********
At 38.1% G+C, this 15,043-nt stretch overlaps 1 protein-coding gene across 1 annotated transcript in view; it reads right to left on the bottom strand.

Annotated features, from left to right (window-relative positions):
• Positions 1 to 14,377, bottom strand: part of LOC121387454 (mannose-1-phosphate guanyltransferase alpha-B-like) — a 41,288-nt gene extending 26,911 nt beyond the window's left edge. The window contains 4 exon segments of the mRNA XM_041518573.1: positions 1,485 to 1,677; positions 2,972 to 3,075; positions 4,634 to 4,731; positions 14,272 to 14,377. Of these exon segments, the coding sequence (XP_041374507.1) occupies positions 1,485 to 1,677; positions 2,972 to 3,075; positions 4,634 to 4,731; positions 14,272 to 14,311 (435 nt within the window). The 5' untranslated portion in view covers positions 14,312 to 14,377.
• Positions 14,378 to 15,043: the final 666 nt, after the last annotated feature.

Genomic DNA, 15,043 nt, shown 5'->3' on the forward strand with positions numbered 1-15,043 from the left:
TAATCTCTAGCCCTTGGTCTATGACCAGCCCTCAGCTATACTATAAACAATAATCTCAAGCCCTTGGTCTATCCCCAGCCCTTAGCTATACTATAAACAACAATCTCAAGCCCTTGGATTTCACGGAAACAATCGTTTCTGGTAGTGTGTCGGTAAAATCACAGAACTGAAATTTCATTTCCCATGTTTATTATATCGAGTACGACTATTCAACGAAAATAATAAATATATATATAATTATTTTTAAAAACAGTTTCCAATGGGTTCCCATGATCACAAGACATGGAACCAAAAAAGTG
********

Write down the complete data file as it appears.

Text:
At 38.1% G+C, this 15,043-nt stretch overlaps 1 protein-coding gene across 1 annotated transcript in view; it reads right to left on the bottom strand.

Annotated features, from left to right (window-relative positions):
• Positions 1 to 14,377, bottom strand: part of LOC121387454 (mannose-1-phosphate guanyltransferase alpha-B-like) — a 41,288-nt gene extending 26,911 nt beyond the window's left edge. The window contains 4 exon segments of the mRNA XM_041518573.1: positions 1,485 to 1,677; positions 2,972 to 3,075; positions 4,634 to 4,731; positions 14,272 to 14,377. Of these exon segments, the coding sequence (XP_041374507.1) occupies positions 1,485 to 1,677; positions 2,972 to 3,075; positions 4,634 to 4,731; positions 14,272 to 14,311 (435 nt within the window). The 5' untranslated portion in view covers positions 14,312 to 14,377.
• Positions 14,378 to 15,043: the final 666 nt, after the last annotated feature.

Genomic DNA, 15,043 nt, shown 5'->3' on the forward strand with positions numbered 1-15,043 from the left:
TAATCTCTAGCCCTTGGTCTATGACCAGCCCTCAGCTATACTATAAACAATAATCTCAAGCCCTTGGTCTATCCCCAGCCCTTAGCTATACTATAAACAACAATCTCAAGCCCTTGGATTTCACGGAAACAATCGTTTCTGGTAGTGTGTCGGTAAAATCACAGAACTGAAATTTCATTTCCCATGTTTATTATATCGAGTACGACTATTCAACGAAAATAATAAATATATATATAATTATTTTTAAAAACAGTTTCCAATGGGTTCCCATGATCACAAGACATGGAACCAAAAAAGTG